Business Services Director Finance Felecia Townsend ’91, MS ’98, a soloist and a soprano in FIUnity, has been an advocate for gospel on campus since she was a student. In 2003, she founded Voices of Unity, a choir that performed on campus for several years.

“It is like a breath of fresh air that it is reborn, rebranded and embraced by the School of Music,” Townsend says.

Sing it out: Felecia Townsend stars as the first soloist of the night at FIUnity’s spring concert.

She is also not the only Townsend in the group. Her son Daniel sings tenor. They both featured as soloists in April’s concert.

“Growing up with a mom who is always singing is crazy. She can start singing and I’ll just kind of chime in. We’ll know exactly where each other is going with the song. It’s become like muscle memory for both of us,” he says.

Although gospel music is normally heard in churches, FIUnity appeals to people of a variety of backgrounds. That is part of the appeal for Stephanie Doscher, director of Global Learning Initiatives.

“I’m Jewish. I’m not normally singing gospel music,” Doscher says, “but there’s no way to describe the power of being part of this choir. Down to each person we love the director, the music and the experience.”

Choir director Terence Clayton comes to FIU with an extensive background in music. He has studied music at multiple universities, worked with churches and released gospel works of his own. His debut album, Breathe On The Nations, was released in 2013 with the single “Nobody Like Our God” making it to No. 35 on the Billboard gospel chart.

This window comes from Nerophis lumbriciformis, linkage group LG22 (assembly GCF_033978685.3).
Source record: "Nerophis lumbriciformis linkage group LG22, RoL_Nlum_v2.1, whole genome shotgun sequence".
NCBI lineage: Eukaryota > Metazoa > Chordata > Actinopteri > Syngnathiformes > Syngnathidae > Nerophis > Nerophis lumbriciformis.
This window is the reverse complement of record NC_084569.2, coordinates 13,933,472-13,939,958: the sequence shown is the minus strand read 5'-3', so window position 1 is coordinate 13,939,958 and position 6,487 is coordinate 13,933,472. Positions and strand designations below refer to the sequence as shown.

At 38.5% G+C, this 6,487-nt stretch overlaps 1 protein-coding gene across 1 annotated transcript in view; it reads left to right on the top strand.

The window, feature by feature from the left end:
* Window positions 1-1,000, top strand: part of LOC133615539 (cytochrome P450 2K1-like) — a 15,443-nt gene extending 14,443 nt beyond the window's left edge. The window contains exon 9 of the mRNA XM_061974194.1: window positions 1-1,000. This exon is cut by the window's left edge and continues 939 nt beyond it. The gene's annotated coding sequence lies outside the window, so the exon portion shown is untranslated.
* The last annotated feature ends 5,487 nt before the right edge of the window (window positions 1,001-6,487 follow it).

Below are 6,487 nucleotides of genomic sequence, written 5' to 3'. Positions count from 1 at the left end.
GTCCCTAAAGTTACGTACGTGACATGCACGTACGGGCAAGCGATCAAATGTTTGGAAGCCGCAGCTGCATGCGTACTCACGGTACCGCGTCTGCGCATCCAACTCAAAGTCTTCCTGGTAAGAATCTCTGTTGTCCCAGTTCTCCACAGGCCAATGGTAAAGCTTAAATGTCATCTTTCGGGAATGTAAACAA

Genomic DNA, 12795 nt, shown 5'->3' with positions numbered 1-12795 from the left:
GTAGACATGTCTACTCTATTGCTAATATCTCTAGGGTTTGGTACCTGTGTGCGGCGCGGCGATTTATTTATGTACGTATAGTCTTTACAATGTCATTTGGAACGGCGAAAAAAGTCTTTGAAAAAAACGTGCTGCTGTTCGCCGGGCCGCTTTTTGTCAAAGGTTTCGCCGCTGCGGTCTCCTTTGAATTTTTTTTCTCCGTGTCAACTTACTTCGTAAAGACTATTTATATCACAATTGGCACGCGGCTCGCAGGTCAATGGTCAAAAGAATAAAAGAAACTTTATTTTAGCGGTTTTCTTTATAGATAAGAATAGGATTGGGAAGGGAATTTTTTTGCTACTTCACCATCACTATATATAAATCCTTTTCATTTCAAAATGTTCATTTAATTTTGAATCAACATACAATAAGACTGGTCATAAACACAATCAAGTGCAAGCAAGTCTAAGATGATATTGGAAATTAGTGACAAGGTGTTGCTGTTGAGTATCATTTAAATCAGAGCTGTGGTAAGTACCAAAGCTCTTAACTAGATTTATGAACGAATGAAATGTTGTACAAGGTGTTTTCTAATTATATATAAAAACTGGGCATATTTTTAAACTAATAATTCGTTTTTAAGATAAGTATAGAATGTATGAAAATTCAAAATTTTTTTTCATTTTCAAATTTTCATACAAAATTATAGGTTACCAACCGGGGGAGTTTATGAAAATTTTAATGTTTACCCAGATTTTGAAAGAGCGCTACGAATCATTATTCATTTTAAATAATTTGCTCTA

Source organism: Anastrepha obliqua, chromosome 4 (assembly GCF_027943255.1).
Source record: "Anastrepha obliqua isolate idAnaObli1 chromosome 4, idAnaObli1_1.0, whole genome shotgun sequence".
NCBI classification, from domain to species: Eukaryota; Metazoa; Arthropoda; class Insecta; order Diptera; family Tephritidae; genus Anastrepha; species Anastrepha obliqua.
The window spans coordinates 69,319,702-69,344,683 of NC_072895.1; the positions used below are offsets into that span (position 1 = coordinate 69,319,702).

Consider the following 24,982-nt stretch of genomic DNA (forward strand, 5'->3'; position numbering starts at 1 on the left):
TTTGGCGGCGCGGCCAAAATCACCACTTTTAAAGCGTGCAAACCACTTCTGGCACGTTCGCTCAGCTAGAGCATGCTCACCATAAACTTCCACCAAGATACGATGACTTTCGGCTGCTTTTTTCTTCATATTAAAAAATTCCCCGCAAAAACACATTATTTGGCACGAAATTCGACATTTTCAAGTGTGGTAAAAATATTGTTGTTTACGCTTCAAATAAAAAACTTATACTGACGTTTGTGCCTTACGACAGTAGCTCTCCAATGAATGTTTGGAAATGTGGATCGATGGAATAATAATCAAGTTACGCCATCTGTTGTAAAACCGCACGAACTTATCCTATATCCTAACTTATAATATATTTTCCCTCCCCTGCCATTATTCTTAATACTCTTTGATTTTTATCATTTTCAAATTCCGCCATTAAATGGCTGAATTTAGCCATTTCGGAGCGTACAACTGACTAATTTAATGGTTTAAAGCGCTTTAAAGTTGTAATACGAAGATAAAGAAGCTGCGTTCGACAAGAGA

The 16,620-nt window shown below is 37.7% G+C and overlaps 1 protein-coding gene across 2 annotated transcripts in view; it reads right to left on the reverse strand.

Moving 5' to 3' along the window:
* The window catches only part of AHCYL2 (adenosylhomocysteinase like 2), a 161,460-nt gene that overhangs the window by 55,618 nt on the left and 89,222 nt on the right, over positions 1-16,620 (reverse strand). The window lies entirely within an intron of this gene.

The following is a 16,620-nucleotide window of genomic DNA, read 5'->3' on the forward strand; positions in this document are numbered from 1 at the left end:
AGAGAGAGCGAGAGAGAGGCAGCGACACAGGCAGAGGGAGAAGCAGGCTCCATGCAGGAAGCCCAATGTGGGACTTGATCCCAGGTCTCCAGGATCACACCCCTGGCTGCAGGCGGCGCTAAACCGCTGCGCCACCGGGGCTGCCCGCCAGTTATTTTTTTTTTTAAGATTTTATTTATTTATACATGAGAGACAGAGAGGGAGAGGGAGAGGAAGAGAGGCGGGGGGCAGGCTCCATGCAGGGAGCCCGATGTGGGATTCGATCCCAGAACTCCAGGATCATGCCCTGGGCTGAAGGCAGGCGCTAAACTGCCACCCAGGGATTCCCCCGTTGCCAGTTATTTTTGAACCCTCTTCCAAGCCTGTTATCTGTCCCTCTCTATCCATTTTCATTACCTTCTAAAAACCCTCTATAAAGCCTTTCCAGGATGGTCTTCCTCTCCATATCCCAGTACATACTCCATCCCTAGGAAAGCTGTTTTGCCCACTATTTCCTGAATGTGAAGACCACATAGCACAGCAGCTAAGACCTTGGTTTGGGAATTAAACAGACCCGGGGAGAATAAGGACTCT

Clayton and Longo were put in touch by a mutual colleague at Miami Dade College in the fall of 2017. Their mutual appreciation for gospel made FIUnity a reality.

“I feel like I’ve known Kate for years, and I just met her. She understands the diversity of the arts and that gospel is legitimate. Sometimes in choral music, gospel has been looked at and viewed as not being a legitimate style when in fact it is. She said she wanted people to experience it and she knew what I could bring to the table,” Clayton says.

Members of the choir attribute their success to Clayton’s positive teaching style.

“Terence is very kind about how he words what he’s trying to say. It’s how he instructs us that brings the group together. Everyone encourages each other. I’ve been in groups where there’s a consistent competition and it goes on and on and it never ends, but this group is not like that. It’s a good kind of competition,” Martin says.

Daniel Townsend, Felecia’s son, follows his mom as the second soloist of the night at FIUnity’s inaugural concert.

Clayton traces the roots of his positive approach to musical instruction back to his childhood.

“I experienced a lot of criticism growing up and being in music. At that time, it wasn’t the most masculine thing to do. I started taking piano lessons when I was seven, and my mom told me at the time that if I started, I wouldn’t stop until I’m 18. She meant that,” he says.

“I think having that experience caused me to be very sensitive when I started to lead other people in music. I wanted them to have the absolute most positive experience so that they can succeed.”

FIUnity is looking to expand next fall. In addition to impromptu performances on campus, they are welcoming new members and will host a holiday-themed show in the winter.

To contact FIUnity, email They can also be reached through their Facebook page, and on Instagram.